Experienced Science Communicator (SciComm), Karen O’Hanlon Cohrt, explains why she enjoys writing for Research Features magazine and how her background in research makes her well placed to do this.
My passion for science communication began while writing my PhD thesis in 2010. Having investigated genes that contribute to virulence in a pathogenic fungus, I found the lab work exciting, and it was very rewarding to aid discoveries that might one day lead to new antifungal therapies. Ultimately, though, the chance to gather my findings and communicate them to my supervisor and viva committee turned out to be one of the highlights of those years.
Seven years on, and after two postdoctoral positions and a stint in the drug discovery industry, I no longer work in in the lab, yet my love for research continues, and I interact with researchers on a daily basis. I have shared my own findings through more than 10 peer-reviewed research publications since 2011, but this has not satisfied my desire to communicate science. While peer-reviewed publications are essential to inform, support and develop research fields, I believe that it is equally as important to share research findings with non-experts.
I began to seek freelance writing opportunities about 4 years ago, and I started out with writing technical articles for other scientists, taking advantage of topics that I had extensive hands-on expertise with. The goal was to take research techniques or concepts and break them down into concise and snappy articles so that non-experts or beginners would get a reliable introduction to new topics. This was a rewarding experience and it opened my eyes to the fact that I could use my research skills and experiences to support others, even if it meant I wouldn’t carry out the research myself.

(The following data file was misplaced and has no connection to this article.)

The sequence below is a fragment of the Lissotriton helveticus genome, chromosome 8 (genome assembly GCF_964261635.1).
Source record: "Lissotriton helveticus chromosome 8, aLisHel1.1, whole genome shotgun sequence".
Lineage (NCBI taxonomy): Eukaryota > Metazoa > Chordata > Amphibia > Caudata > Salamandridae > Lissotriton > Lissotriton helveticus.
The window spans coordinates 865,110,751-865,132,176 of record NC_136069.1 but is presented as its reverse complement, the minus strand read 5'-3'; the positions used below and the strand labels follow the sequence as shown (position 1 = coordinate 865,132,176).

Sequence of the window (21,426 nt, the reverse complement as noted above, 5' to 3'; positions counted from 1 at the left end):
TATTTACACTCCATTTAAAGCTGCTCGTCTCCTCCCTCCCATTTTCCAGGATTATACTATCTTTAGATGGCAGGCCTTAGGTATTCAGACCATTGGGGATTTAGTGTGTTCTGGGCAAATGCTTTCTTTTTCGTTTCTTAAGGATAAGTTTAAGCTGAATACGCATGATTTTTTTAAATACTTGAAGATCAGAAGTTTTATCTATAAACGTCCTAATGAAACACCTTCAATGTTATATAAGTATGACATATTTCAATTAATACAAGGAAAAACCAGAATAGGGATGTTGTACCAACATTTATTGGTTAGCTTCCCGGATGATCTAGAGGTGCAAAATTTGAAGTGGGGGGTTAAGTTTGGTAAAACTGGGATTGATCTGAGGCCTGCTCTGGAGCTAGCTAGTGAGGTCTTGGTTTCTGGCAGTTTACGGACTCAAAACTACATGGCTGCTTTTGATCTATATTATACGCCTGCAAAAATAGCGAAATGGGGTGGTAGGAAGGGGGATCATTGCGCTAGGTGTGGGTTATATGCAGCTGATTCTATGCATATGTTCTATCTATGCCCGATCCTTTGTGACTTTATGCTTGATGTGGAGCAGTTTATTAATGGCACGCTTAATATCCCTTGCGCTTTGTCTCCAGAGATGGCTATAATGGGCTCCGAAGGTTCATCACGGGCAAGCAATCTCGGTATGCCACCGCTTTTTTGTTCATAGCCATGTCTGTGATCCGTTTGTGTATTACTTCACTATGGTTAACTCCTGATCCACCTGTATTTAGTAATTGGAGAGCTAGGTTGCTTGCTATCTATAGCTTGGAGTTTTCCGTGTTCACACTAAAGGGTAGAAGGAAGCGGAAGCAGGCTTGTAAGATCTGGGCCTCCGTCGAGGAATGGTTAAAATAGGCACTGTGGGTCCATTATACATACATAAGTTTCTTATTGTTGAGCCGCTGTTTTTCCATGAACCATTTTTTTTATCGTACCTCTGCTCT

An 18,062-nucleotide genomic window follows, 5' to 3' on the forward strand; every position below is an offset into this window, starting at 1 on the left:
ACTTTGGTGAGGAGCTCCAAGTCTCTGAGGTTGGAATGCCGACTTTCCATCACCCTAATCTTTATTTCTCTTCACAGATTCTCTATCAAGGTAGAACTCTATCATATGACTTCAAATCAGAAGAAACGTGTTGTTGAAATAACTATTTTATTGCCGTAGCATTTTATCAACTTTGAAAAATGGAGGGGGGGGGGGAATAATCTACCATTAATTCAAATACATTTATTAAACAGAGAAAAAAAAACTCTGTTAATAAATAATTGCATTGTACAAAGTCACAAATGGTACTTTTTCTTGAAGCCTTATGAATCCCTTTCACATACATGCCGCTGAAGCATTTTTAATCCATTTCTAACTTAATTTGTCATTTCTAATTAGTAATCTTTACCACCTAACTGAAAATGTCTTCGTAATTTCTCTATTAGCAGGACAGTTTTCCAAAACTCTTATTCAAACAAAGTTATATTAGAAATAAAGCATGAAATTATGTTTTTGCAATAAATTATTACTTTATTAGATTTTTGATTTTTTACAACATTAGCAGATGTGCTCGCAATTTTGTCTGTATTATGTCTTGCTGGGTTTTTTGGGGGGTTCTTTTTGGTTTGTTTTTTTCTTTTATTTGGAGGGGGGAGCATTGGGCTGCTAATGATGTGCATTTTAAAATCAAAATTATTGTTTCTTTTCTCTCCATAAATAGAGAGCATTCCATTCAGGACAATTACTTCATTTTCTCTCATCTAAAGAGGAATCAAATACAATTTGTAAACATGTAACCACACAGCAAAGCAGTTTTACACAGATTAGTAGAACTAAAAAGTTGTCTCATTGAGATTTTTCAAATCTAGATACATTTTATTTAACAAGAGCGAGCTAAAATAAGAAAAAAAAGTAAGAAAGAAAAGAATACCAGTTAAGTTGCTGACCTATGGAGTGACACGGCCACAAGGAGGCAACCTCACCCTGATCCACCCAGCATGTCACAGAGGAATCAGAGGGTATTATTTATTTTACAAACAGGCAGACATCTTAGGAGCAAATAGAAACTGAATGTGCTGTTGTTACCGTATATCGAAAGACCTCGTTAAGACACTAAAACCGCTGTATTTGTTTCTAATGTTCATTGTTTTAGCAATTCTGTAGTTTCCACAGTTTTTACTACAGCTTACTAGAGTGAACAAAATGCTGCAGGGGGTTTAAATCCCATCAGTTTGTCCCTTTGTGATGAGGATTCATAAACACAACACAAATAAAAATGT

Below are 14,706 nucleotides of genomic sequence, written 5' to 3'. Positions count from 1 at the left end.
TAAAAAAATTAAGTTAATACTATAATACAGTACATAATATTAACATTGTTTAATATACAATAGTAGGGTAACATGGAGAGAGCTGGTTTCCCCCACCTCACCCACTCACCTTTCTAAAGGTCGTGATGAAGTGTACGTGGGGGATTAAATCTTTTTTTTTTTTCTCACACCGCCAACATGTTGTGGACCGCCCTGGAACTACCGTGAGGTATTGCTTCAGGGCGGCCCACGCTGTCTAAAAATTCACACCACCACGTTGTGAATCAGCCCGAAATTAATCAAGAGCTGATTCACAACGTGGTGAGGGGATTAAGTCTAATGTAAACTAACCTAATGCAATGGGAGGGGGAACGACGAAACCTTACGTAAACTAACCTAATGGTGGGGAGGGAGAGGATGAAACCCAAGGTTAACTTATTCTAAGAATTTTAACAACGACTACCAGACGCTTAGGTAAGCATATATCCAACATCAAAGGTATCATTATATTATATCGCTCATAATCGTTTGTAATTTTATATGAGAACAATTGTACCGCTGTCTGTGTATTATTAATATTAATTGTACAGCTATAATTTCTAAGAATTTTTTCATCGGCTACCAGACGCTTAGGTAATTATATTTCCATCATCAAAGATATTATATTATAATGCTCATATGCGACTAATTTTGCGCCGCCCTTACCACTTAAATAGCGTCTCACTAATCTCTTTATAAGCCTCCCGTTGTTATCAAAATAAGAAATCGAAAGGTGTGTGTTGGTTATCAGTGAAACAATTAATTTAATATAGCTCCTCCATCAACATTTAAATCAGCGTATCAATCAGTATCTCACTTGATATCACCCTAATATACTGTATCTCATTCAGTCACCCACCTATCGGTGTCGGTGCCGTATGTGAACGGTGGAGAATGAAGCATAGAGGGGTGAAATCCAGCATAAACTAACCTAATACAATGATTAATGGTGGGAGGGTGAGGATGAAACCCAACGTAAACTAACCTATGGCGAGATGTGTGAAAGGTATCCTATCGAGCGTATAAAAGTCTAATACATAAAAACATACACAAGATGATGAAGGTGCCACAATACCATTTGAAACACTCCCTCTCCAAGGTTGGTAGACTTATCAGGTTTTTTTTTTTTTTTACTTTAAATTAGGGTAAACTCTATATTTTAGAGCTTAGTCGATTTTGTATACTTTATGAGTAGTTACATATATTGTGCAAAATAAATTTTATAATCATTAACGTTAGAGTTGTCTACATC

As time goes on, I realise that my main passion actually lies in communicating science to a much broader audience – one that likely includes researchers, but also interested members of the public. I believe that if we want the general public to support and appreciate science, we as scientists need to communicate its potential and successes in a way that the people can understand.
The ease of accessing information in our modern technological world, and the abundance of science blogs and news sites on the Internet brings with it opportunities and problems, in my opinion. On the positive side, opportunities exist for people to follow science news and developments that they would never have been able to access in the past. What concerns me, though, is the sea of non-accurate scientific information that exists on the Internet, and while trained scientists have a chance to sort out what’s real from the pseudoscience, the general public cannot be expected to do so. As well as these issues, I see a great gap between the abundance of peer-reviewed scientific literature and the availability of high quality popular science. I believe that Research Features magazine helps to fill this gap by enabling researchers to make their findings freely available to general audiences worldwide.
I began writing for Research Features in August 2017, and as an experienced researcher with a genuine interest in scientific outreach, I appreciate the opportunity to remove the barriers from complex scientific information, translating it into a language to meet the curiosity of the general public. For me, one of the most enjoyable aspects of working with Research Features magazine is the chance to put questions to the researchers, and I hope that I manage to ask questions that readers might have on the tip of their tongue while reading the articles!